2. In a filter, head members each having spaced concentric flanges to form annular seats, a cylindrical" perforate core having ends overlapping said inner concentric flanges and extending within said seats, a filter body enveloping said perforate core and consisting of a preformed hair felt compressed to a definite thickness and shape and having its ends bent over the ends of said core and engaging said seats, and means for drawing the heads together to compress the bent over'ends of the filter in said seats and against said flanges to form seals with the heads.

In testimony whereof I afiix my signature.


Referenced by
Citing PatentFiling datePublication dateApplicantTitle
US2946449 *Aug 15, 1957Jul 26, 1960Ernest C ShawLiquid filters
US2966960 *Dec 1, 1958Jan 3, 1961Foamade IndAir filter
US3192598 *Jan 3, 1961Jul 6, 1965Novo Ind CorpMethod of making a filter element
US3199417 *Apr 27, 1960Aug 10, 1965Sp Mfg CorpDispersion baffle for air-oil tank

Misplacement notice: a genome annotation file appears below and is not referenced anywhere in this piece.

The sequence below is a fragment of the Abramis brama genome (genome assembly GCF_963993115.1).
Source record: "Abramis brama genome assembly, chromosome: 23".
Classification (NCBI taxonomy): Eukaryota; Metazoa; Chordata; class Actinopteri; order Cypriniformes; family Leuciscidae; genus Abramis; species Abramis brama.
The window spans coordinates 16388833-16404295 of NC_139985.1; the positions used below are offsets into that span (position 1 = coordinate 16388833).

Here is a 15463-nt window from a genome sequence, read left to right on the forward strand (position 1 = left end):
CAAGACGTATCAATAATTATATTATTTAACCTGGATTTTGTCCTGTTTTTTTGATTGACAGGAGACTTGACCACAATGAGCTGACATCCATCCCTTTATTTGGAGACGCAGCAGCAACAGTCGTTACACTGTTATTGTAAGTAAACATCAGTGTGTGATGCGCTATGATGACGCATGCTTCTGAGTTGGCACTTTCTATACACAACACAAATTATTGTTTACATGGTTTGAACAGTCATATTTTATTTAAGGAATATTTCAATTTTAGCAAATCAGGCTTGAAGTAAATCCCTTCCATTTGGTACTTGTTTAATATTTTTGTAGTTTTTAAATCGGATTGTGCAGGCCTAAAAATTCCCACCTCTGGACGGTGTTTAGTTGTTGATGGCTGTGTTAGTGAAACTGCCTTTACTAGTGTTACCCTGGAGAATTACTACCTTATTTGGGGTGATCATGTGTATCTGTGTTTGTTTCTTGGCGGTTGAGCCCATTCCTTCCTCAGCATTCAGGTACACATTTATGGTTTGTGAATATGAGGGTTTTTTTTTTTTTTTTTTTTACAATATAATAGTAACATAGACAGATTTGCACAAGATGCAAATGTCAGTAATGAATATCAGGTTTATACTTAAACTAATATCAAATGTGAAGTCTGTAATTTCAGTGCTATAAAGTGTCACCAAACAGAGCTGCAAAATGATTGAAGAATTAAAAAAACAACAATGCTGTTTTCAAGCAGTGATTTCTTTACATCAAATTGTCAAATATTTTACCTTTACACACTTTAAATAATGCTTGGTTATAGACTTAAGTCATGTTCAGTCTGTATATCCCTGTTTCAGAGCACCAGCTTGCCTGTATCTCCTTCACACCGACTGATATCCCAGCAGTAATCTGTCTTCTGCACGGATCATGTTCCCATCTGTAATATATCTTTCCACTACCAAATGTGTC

US3463132 *Jun 26, 1967Aug 26, 1969James H KrieckSystem for increasing the efficiency of internal combustion engines
US3535852 *Nov 27, 1968Oct 27, 1970Hydromation Eng CoHigh temperature dust collector
US4157968 *Feb 2, 1978Jun 12, 1979Ultrafilter GmbhFilters
US4838903 *May 20, 1987Jun 13, 1989Ceco Filters, Inc.Multi-phase thick-bed filter
US4997466 *Dec 26, 1989Mar 5, 1991Ingersoll-Rand CompanyAir filter attachment for compressor
US5688299 *Aug 14, 1995Nov 18, 1997Goodwin; Thomas IvorAir filters
US5858045 *Nov 27, 1996Jan 12, 1999Air Kontrol, Inc.Multiple layer air filter media
US6736623 *Oct 9, 2002May 18, 2004Calsonic Compressors Manufacturing Inc.Elastically deformable filter positioned so that the pulsating mixture of high pressure refrigerant gas and oil strike filter and flow through; wear resistance, durability
DE1235066B *Mar 6, 1961Feb 23, 1967Gen Motors CorpLuftfilter fuer Brennkraft- und andere luftansaugende Maschinen
U.S. Classification55/492, 210/489, 55/517, 55/498, 210/496, 55/486
International ClassificationF02M35/02, F02M35/024
Cooperative ClassificationF02M35/024
European ClassificationF02M35/024